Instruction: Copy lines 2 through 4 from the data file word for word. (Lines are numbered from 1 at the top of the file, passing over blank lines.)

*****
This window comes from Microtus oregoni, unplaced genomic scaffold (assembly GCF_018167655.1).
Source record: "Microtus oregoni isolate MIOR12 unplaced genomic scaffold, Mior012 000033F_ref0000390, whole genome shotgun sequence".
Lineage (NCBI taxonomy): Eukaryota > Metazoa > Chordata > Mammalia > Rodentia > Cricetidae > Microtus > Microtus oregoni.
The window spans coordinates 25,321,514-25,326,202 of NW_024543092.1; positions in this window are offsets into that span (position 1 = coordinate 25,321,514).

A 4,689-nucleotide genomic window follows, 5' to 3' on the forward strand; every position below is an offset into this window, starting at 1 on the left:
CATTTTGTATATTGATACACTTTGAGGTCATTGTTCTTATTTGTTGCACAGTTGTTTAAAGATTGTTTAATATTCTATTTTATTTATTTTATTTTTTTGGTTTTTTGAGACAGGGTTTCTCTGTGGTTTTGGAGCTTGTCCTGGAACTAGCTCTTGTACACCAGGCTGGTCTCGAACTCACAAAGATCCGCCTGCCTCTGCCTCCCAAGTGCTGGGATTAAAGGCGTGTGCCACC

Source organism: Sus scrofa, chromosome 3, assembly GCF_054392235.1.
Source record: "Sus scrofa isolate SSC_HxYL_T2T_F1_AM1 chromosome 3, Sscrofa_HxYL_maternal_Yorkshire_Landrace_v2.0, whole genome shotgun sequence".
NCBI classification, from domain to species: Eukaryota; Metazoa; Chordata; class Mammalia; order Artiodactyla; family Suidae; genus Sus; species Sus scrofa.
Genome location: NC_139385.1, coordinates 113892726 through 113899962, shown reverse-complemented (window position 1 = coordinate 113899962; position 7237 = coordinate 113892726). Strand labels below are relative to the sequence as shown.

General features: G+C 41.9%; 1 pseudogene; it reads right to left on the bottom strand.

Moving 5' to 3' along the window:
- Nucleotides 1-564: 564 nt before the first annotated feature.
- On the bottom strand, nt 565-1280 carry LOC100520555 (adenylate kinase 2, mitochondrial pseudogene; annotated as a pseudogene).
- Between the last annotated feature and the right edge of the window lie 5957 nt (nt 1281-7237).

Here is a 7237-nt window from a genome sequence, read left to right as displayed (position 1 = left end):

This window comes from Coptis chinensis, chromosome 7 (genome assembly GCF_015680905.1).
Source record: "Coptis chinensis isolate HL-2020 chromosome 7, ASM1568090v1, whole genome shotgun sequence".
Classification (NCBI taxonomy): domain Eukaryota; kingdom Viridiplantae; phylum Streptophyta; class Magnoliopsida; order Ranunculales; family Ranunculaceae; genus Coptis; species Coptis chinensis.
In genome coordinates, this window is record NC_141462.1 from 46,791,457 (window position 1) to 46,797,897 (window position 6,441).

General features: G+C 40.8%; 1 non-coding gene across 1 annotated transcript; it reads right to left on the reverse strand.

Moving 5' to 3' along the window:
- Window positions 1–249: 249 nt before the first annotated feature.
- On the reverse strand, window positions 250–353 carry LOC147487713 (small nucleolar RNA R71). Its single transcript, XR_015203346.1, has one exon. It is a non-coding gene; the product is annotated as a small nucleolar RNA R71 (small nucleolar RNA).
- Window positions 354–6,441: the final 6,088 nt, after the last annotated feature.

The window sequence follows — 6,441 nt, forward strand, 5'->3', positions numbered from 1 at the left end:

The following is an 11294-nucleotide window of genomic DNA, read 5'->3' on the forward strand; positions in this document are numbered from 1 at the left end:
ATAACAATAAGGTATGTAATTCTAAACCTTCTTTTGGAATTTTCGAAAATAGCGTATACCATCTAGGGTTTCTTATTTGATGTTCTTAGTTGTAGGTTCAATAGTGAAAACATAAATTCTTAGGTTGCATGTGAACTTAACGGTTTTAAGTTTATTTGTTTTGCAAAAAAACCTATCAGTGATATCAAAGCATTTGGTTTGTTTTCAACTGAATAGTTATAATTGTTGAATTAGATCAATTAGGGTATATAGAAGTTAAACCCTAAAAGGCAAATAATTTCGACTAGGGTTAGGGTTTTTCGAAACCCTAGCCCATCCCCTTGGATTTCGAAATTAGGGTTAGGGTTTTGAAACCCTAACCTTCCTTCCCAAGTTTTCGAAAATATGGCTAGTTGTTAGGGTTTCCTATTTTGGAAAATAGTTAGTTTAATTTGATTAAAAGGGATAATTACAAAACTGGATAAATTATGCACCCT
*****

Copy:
Source record: "Microtus oregoni isolate MIOR12 unplaced genomic scaffold, Mior012 000033F_ref0000390, whole genome shotgun sequence".
Lineage (NCBI taxonomy): Eukaryota > Metazoa > Chordata > Mammalia > Rodentia > Cricetidae > Microtus > Microtus oregoni.
The window spans coordinates 25,321,514-25,326,202 of NW_024543092.1; positions in this window are offsets into that span (position 1 = coordinate 25,321,514).